Madagascar was one of the last major landmasses on earth to be colonized by humans. Madagascar’s population consists of 18 main ethnic groups, all of whom speak the same Malagasy language. Most Malagasy are multi-ethnic, however, reflecting the island’s diversity of settlers and historical contacts.

Getting to Know Africa

Historical African Country Name
Top 20 Largest Countries in Africa
How many countries does Africa have?

Learn more about Africa.

Roots of Africanized Christianity Spiritual Songs
Chocolate Processing Facts History and Recipes
Awesome Kenyan Woman
Land is Not For Women in Sierra Leone
African Kente Cloth Facts
Accra the Ghanaian Capital Ultimate Mall Experience

Chic African Culture and The African Gourmet=



Wise words from the ancestors

The tongue breaks bones though it has none.

Popular posts from this blog

Nature Holds Many Secrets | Hurricanes, Angry African Ancestors

Eastern coasts of Caribbean, United States, and South America, are in danger of being blasted by hurricanes wind and rain during hurricane season from June through November. But, why?  

The scientific reason why is because of Africa’s Sahara desert dust storms and the transition of thunderstorms off the west coast of Africa. The waters in the North Atlantic Ocean are typically at their warmest while the Sahara is at its hottest from July through October, so the chances of a hurricane are highest during these months.
Hurricanes are gigantic weather systems using convection, the movement of hot and cold air, to create dangerous storms. They are rotating heat engines powered by the warmth of tropical waters having three main parts, the eye, the eyewall, and rainbands. 

Hurricanes cannot form just anywhere in the world due to the need for hot and humid air. They normally form close to the equator and move west or northwest. Hurricane Alley is a stretch of warm water through the Atlantic Ocea…

Charging Cell Phones in Rural Africa

Charging Cell Phones Rural Africa

Charging Cell Phones in Rural Africa

The simple task of charging a cell phone is no simple matter in rural African villages far from an electric grid.
With the advent of tiny rooftop solar panels electricity could be accessible to millions.
African governments are struggling to meet to electric needs of the poorest of the poor living in rural areas.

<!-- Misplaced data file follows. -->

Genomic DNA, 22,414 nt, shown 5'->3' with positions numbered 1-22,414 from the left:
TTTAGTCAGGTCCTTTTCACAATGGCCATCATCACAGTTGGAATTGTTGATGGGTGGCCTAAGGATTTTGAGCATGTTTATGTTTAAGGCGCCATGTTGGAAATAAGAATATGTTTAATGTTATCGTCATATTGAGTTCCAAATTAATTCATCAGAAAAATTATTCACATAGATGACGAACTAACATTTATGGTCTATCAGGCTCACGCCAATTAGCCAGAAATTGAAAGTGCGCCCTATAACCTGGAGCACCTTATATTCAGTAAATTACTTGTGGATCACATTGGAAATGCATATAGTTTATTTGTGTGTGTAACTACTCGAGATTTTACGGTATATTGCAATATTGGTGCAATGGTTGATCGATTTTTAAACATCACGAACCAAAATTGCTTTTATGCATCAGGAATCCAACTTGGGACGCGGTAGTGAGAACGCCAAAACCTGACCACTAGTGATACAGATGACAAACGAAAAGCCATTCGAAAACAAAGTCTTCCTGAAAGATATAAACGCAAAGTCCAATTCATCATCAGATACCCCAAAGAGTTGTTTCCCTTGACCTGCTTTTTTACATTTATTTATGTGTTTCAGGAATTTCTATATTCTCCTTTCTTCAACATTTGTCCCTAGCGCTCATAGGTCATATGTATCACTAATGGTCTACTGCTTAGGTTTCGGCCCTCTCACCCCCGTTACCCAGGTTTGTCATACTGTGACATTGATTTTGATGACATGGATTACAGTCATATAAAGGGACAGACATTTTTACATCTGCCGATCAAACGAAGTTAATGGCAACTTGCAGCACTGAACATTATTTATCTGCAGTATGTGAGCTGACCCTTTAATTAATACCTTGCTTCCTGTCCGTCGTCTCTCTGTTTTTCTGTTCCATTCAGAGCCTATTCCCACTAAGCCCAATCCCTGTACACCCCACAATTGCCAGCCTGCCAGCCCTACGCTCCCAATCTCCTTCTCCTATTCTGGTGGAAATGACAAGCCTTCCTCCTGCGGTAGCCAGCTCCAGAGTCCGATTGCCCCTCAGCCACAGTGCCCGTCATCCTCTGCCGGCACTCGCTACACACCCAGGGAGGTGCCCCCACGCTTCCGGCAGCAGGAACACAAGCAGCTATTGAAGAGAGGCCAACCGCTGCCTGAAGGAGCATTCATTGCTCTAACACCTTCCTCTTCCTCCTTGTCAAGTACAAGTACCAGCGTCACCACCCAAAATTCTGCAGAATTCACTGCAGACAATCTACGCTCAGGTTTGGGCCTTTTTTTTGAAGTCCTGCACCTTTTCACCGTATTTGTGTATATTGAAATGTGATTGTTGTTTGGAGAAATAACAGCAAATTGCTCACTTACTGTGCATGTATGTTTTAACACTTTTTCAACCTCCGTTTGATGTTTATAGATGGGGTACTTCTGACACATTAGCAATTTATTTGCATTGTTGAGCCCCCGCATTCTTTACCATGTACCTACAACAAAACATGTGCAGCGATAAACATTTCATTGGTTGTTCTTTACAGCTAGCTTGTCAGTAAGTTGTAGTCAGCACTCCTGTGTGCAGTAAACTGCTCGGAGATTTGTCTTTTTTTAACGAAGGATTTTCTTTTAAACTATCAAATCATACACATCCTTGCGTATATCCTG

Living off-grid may be a lifestyle choice to some and a fact of everyday living to the poorest of the poor. However, tiny rooftop solar panels and high-efficiency LED lights across the African continent could provide enough electricity to charge cell phones. 

Cell phones are vital for people in rural areas with no access to banks in order to send and receive money, access medical care and stay in contact with family and friends.
What does Off-Grid Mean? Off the grid (off-grid) means creating your own self-sufficient environment and being able to operate completely independently of all trad…

Survival of the Fattest, obese Europeans starving Africa

Survival of the Fattest

Rich get richer Survival of the Fattest, obese Europeans starving Africa
Survival of the Fattest is a sculpture of a small starving African man, carrying Lady Justice, a huge obese European woman who is a symbol of the rich world. Explore and Understand Africa Through Her Food and Culture
5-12-2016

Survival of the Fattest Meaning
The copper statue Survival of the Fattest by Jens Galschiøt and Lars Calmar was created in 2002. The fat woman is holding a pair of scales as a symbol of justice however; she is closing her eyes so the justice. Galschiot symbolized the woman as being blind, refusing to see the obvious injustice.
For the rich people of the world the main issue in life is that of overeating while people in the third world are dying every day from hunger. 
The misery of imbalanced wealth distribution is creating floods of refugees. However the rich only want to preserve their privileges and take measures so harsh against the poor, they betray their morals …